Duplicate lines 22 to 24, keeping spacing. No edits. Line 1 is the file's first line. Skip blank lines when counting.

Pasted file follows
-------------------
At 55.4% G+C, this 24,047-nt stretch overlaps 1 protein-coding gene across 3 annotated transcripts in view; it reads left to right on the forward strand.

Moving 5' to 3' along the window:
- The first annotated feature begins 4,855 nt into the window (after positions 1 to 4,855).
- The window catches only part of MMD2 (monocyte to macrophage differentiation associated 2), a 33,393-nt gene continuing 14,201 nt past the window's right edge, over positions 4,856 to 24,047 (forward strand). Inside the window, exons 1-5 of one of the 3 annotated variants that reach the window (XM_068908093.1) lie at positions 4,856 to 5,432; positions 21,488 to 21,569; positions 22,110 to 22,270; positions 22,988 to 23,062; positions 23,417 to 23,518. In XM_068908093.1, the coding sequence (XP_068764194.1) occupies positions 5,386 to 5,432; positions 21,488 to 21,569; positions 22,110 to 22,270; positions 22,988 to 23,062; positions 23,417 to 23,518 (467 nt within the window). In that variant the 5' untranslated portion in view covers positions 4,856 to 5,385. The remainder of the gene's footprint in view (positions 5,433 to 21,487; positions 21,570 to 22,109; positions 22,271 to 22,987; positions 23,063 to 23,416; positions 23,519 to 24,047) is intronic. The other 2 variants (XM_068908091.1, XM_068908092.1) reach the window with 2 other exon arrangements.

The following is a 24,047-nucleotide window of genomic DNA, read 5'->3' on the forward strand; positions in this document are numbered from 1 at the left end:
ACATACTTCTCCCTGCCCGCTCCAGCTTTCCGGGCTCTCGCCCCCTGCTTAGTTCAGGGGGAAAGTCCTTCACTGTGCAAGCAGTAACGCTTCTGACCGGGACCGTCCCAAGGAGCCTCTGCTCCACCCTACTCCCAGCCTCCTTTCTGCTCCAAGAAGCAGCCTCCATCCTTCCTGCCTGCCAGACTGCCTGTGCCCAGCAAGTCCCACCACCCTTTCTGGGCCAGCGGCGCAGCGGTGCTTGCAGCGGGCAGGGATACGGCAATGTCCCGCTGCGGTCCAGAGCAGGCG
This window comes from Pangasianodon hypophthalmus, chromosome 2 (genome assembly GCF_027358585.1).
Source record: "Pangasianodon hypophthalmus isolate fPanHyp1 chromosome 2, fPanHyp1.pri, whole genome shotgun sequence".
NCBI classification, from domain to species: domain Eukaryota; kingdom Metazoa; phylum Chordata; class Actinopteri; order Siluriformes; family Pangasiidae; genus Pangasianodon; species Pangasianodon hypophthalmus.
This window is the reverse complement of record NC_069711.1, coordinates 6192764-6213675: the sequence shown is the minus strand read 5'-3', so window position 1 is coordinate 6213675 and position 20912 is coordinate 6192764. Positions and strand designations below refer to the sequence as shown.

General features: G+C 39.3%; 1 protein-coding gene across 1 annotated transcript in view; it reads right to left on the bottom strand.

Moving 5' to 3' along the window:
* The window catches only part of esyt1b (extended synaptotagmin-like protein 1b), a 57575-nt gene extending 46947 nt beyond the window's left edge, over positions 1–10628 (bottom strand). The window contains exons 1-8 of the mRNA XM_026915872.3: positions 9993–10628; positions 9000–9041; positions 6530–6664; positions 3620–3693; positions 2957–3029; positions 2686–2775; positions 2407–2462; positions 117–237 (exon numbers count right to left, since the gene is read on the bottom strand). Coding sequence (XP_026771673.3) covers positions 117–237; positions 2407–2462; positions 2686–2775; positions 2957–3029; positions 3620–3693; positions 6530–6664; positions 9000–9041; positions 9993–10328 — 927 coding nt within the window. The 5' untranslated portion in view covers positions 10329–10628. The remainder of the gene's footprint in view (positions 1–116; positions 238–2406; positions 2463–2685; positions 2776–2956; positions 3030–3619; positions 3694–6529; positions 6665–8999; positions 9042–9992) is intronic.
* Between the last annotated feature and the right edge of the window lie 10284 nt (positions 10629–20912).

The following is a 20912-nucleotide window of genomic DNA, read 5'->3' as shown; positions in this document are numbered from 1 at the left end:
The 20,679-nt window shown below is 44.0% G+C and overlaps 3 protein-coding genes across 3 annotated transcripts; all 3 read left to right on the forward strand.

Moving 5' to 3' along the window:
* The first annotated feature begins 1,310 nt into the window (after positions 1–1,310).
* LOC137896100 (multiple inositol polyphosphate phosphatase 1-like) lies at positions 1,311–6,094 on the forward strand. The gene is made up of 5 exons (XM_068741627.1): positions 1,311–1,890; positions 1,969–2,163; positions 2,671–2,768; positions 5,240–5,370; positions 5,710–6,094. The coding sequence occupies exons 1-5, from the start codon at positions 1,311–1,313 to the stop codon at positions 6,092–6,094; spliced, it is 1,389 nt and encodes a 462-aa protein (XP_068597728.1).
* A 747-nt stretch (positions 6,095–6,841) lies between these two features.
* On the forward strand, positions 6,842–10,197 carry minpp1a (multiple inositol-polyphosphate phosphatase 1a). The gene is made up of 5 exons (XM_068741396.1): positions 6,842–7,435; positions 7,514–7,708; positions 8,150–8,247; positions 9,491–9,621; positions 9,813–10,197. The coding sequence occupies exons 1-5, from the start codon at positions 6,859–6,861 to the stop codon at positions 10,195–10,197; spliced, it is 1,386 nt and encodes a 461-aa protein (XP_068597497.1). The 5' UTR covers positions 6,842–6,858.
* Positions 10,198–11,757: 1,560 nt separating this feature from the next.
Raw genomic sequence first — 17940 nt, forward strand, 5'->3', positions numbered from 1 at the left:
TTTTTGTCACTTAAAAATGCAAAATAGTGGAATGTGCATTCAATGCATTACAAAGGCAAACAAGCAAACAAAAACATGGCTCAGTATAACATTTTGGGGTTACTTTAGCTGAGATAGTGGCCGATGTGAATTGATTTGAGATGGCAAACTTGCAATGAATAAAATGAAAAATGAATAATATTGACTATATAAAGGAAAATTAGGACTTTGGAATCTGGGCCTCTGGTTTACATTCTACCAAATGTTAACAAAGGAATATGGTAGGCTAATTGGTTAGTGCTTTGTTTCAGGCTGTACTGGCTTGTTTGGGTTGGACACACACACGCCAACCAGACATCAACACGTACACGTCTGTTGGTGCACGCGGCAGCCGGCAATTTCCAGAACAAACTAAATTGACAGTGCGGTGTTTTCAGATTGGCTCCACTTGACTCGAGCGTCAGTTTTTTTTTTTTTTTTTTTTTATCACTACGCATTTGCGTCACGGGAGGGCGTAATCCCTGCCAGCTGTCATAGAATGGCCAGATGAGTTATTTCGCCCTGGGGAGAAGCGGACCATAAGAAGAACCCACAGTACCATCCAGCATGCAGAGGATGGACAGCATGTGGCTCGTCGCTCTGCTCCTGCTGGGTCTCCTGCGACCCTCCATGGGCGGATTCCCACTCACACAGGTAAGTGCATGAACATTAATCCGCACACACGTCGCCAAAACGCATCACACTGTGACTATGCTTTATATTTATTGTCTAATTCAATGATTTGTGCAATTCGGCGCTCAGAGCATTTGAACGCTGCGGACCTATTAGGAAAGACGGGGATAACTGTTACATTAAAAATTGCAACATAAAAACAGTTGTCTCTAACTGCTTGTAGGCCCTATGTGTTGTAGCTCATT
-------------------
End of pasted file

* Positions 10,198–11,757: 1,560 nt separating this feature from the next.
Raw genomic sequence first — 17940 nt, forward strand, 5'->3', positions numbered from 1 at the left:
TTTTTGTCACTTAAAAATGCAAAATAGTGGAATGTGCATTCAATGCATTACAAAGGCAAACAAGCAAACAAAAACATGGCTCAGTATAACATTTTGGGGTTACTTTAGCTGAGATAGTGGCCGATGTGAATTGATTTGAGATGGCAAACTTGCAATGAATAAAATGAAAAATGAATAATATTGACTATATAAAGGAAAATTAGGACTTTGGAATCTGGGCCTCTGGTTTACATTCTACCAAATGTTAACAAAGGAATATGGTAGGCTAATTGGTTAGTGCTTTGTTTCAGGCTGTACTGGCTTGTTTGGGTTGGACACACACACGCCAACCAGACATCAACACGTACACGTCTGTTGGTGCACGCGGCAGCCGGCAATTTCCAGAACAAACTAAATTGACAGTGCGGTGTTTTCAGATTGGCTCCACTTGACTCGAGCGTCAGTTTTTTTTTTTTTTTTTTTTTATCACTACGCATTTGCGTCACGGGAGGGCGTAATCCCTGCCAGCTGTCATAGAATGGCCAGATGAGTTATTTCGCCCTGGGGAGAAGCGGACCATAAGAAGAACCCACAGTACCATCCAGCATGCAGAGGATGGACAGCATGTGGCTCGTCGCTCTGCTCCTGCTGGGTCTCCTGCGACCCTCCATGGGCGGATTCCCACTCACACAGGTAAGTGCATGAACATTAATCCGCACACACGTCGCCAAAACGCATCACACTGTGACTATGCTTTATATTTATTGTCTAATTCAATGATTTGTGCAATTCGGCGCTCAGAGCATTTGAACGCTGCGGACCTATTAGGAAAGACGGGGATAACTGTTACATTAAAAATTGCAACATAAAAACAGTTGTCTCTAACTGCTTGTAGGCCCTATGTGTTGTAGCTCATT